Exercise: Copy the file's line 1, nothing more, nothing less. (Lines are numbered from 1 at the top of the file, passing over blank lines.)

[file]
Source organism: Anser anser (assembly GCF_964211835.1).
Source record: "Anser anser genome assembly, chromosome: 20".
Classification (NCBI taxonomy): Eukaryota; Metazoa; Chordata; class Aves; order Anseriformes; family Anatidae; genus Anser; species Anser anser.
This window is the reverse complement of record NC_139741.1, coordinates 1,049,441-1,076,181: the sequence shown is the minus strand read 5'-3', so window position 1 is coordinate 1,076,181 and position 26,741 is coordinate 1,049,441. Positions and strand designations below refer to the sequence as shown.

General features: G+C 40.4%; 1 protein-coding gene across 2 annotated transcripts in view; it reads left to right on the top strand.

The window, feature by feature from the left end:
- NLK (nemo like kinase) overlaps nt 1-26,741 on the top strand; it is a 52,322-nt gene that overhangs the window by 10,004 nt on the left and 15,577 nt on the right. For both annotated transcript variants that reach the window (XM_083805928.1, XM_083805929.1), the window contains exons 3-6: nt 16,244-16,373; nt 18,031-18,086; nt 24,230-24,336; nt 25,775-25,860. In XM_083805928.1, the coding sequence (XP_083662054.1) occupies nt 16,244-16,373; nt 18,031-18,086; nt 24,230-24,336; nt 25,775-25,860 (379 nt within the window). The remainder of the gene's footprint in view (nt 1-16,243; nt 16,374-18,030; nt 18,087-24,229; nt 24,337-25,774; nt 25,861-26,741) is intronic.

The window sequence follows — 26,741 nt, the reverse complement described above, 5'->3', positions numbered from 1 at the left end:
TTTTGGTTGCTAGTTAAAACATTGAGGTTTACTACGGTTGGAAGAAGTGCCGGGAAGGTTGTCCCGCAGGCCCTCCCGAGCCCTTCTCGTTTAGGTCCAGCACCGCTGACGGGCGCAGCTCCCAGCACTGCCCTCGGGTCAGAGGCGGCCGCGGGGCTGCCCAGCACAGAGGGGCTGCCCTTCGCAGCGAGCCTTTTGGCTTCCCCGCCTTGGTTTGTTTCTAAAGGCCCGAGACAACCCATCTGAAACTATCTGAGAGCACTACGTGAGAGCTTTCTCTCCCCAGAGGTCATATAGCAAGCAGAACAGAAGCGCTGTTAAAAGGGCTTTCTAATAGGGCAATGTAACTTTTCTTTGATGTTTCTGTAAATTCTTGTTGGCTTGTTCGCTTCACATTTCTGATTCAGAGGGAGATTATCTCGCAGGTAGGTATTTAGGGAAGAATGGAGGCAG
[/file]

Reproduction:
Source organism: Anser anser (assembly GCF_964211835.1).